Books Worth Reading

Smarter Better Faster: The Secrets of Being Productive in Life and Business

-Charles Duhigg

Smarter-Better-FasterThis new book from Charles Duhigg, the Pulitzer Prize-winning author of The Power of Habit, explores the science of productivity and why managing how you think—rather than what you think—can transform your life. Drawing on the latest findings in neuroscience, psychology, and behavioral economics—as well as experiences from educational reformers, FBI agents and CEOs—this scrupulously researched book reveals that productive people don’t simply act differently but view the world in a profoundly different way.

A Girl’s Guide to Moving On

-Debbie Macomber

MACOMBER_GirslGuideMovingOnA moving tale about friendship, reinvention and hope, A Girl’s Guide to Moving On follows a woman and her mother while they help each other through the pain and heartache after divorce. When Nichole discovers that her husband had an affair, her picture-perfect life is thrown off-course. Inspired by Nichole’s strength, her mother-in-law follows the same course with her husband, who has been unfaithful for years. Macomber offers us a moving and inspirational story about two women supporting each other and affirms the ability of every woman to forge a new path.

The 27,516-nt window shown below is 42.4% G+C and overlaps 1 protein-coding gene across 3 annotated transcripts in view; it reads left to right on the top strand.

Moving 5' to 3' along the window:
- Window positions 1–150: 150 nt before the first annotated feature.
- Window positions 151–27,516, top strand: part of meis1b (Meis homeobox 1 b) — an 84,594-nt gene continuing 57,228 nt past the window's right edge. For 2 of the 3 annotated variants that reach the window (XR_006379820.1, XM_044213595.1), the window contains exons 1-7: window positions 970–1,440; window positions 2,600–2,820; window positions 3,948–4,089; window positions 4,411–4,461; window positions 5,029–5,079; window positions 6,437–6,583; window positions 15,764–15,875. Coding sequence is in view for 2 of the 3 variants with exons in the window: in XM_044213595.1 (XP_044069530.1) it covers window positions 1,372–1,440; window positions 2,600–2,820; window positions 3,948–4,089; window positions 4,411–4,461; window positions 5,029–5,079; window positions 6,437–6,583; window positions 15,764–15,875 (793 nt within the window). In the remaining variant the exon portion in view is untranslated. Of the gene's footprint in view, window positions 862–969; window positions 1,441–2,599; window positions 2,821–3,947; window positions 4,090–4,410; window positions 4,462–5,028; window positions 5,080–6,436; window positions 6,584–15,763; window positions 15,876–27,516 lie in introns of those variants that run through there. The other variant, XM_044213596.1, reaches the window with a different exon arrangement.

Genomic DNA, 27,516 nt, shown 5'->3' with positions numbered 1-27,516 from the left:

Quiet: The Power of Introverts in a World That Can’t Stop Talking

-Susan Cain

Quiet-bookAt least one-third of the people we know are introverts—those who prefer listening to speaking. In Quiet, Susan Cain argues that it is to introverts, such as Rosa Parks and Steve Wozniak, that we owe many of the great contributions to society. Cain asserts that we drastically undervalue introverts, and she shows the negative ramifications it has on us. Cain tracks the rise of the “Extrovert Ideal” throughout the 20th century and examines how this notion pervades our culture today. Cain’s research is enhanced by stories of real people who have found success as introverts. Passionately argued and meticulously researched, Quiet has the potential to permanently alter how we view introverts and how they see themselves.


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Leisa Weintraub – Vice President, Neal Communities – Women in Corporate America

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